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Charity Fraud

Due to immense media attention, HMRC’s constant desire to collect taxes rather than allow Charitable Relief and the pressure on government to prosecute Tax-Evasion; the Charity Commission has ramped up its efforts to investigate charities and prosecute Trustees.

A charity exists wholly for charitable purposes and for the benefit of the public. Dealing with poverty, promoting education, religion, arts, culture and science are examples of acceptable charitable purposes.

What is Charity Fraud ?

Charities are set up as not-for-profit entities and are granted relief from income tax, corporation tax and capital taxes in addition to many other forms of taxable relief. Moreover, those paying into the charity can claim ‘gift-aid’ which is a supplementary income for most charities.

Due to Charity Law demanding a very high standard of regulation and compliance with the Charities Act 2011, the level of Charity Fraud prosecutions has been on the continued increase. As people work harder to protect money from the HMRC and use ‘charity vehicles’ to benefit from more disposable income, the Charity Commission has zoomed in on every complaint and pursued it with vigour.

Charity Fraud comes with too many faces. If the charity is undertaking non-charitable activities, is funding political campaigns, is trading goods or services, is not documenting its affairs and squandering money for Trustees’ personal or social purposes, a Charity Fraud prosecution is highly likely. A recent spate of prosecutions has focused entirely on 'gift-aid' claims made by charities and lack of retention of the payees' identification and employment details has led to substantial difficulties for very high-profile charities.

Trustees are particularly vulnerable and open to prosecution due to the immense responsibilities placed on them. If the Trustees receive financial benefits from the charity without authority from the deed setting up the charity, this is a Criminal Offence for example.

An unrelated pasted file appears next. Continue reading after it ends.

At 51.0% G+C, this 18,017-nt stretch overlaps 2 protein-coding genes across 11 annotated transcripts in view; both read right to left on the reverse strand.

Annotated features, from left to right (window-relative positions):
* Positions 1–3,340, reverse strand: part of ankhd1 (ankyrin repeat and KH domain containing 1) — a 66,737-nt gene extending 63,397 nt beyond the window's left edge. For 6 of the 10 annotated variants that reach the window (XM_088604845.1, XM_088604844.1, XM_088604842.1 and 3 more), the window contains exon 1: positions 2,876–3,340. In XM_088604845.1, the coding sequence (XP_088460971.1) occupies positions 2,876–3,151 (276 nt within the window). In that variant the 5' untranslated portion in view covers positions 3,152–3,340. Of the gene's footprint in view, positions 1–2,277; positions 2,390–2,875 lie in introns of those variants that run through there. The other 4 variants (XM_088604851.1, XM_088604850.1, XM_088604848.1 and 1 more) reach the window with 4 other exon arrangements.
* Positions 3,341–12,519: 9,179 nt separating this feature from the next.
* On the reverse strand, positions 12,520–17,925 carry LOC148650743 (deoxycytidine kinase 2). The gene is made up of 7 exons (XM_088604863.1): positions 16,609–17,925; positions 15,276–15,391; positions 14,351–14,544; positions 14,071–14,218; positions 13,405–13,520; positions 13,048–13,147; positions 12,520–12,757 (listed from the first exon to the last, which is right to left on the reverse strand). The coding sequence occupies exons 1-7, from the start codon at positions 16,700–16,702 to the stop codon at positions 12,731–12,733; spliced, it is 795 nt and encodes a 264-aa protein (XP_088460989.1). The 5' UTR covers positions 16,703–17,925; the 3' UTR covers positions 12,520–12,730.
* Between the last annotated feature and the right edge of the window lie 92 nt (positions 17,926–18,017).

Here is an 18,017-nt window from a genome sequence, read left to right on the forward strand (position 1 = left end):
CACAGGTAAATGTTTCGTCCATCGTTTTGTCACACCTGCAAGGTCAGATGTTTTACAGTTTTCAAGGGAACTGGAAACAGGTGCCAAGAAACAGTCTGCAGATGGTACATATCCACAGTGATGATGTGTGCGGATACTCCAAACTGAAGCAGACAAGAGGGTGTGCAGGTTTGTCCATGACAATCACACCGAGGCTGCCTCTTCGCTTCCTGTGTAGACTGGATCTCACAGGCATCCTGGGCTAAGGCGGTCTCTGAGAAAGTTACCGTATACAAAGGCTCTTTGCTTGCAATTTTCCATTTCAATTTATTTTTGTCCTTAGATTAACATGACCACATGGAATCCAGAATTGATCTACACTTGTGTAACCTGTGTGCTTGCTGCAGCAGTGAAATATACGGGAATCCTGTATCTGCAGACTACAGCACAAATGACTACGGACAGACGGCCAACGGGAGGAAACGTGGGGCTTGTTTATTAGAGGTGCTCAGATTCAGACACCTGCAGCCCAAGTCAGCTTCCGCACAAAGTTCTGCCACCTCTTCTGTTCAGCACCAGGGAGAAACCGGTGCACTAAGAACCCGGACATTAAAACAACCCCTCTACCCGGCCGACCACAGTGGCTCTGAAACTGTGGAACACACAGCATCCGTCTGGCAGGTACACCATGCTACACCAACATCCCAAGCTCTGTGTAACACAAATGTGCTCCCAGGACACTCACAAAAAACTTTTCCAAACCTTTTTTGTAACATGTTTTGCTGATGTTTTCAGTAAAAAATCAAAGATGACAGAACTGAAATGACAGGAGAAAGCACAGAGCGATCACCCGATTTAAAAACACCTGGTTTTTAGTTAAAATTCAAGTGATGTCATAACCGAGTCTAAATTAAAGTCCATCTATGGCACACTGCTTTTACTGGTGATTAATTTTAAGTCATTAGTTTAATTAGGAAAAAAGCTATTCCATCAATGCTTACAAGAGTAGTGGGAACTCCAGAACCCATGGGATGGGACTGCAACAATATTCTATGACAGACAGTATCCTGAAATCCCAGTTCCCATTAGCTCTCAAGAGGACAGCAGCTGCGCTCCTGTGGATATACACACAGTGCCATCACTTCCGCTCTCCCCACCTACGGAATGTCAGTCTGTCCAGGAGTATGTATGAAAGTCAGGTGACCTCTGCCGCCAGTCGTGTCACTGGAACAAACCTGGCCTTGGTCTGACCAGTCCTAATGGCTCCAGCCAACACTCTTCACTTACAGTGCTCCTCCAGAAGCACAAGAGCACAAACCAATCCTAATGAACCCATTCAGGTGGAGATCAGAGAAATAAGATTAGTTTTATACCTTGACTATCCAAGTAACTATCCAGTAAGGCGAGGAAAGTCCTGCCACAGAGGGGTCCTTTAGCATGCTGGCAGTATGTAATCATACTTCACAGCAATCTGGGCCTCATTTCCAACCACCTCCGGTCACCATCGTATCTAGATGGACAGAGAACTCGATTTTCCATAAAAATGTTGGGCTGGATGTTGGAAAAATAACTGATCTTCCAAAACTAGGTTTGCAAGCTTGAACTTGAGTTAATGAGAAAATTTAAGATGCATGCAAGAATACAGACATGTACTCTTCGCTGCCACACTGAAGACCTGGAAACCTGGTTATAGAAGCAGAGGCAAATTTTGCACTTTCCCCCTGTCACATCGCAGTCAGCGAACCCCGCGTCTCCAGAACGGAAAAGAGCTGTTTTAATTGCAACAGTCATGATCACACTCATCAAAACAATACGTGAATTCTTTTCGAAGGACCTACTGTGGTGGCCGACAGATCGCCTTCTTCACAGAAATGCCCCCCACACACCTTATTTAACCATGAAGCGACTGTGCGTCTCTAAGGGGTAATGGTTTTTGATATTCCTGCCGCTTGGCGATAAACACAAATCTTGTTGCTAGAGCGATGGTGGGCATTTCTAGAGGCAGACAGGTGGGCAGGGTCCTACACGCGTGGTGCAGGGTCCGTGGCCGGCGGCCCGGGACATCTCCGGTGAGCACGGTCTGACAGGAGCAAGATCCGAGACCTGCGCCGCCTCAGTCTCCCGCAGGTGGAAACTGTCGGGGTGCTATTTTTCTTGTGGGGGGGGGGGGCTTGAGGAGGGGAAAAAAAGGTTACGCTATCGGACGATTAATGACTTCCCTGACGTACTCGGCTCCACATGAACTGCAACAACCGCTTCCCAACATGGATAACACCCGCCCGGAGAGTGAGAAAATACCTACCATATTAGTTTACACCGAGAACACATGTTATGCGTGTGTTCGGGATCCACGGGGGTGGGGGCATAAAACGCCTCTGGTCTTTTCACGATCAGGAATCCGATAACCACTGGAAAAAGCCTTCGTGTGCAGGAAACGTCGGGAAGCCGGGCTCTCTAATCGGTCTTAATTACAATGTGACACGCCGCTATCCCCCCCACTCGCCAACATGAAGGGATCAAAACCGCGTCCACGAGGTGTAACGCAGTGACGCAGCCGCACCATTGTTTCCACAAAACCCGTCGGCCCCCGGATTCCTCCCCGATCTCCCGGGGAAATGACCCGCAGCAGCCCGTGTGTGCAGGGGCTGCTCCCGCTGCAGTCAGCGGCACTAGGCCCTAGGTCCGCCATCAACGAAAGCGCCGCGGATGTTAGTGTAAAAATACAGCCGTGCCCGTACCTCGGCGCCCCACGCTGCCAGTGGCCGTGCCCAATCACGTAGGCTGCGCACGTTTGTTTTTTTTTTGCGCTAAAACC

What will the Charity Commission do ?

The Charity Commission, once involved, will employ financial experts to scrutinise the charities conduct, operations, expenditure and accounts with a fine tooth-comb and pursue any irregularity with compliance using the Fraud Act 2006. Fraud by False Representation, Fraud by Failing to Disclose Information, Making or Supplying Articles for use in Fraud or on the larger end of the spectrum, Conspiracy to Defraud and Money Laundering are the most preferred charges put against Trustees.

Unhappy Man in suit Making Donation to Charity Donation Basket


The duty to keep accurate records and to ensure every penny is spent in line with the Charities Deed is particularly important. Trustees often get caught up in Charity Fraud allegations when charity money has been deposited into their personal accounts, into accounts of family members, not accounted for at all, spent on personal expenses such as holidays or watches and even when more charity funds have been withdrawn than permitted by the charity deed.

Due to the number of people involved in the operations of a charity, the Charity Commission will seek to interview everyone and collect evidence against the Trustees. They will seize records, computers, digital devices and interrogate the execution of operations for charitable purposes to identify malpractice.

Our Fraud Solicitors are especially trained to defend Charity Fraud cases. We are not only knowledgeable and experienced with the Fraud Act 2006 but also with the Proceeds of Crime Act 2002 which will present Money Laundering, Restraint Order and then Confiscation issues.

Want to discuss your case with a Charity Fraud Solicitor ?

Early action in any case is pivotal to increasing the chances of success. In such complex and intimidating investigations or prosecutions, you will require skilful advice at every juncture. Please Contact Us and ask to speak to our Fraud Solicitors to arrange a meeting, whether face to face, online or by telephone. If you prefer, you can WhatsApp us from the link you will find at the bottom banner if you open this page on your mobile phone device.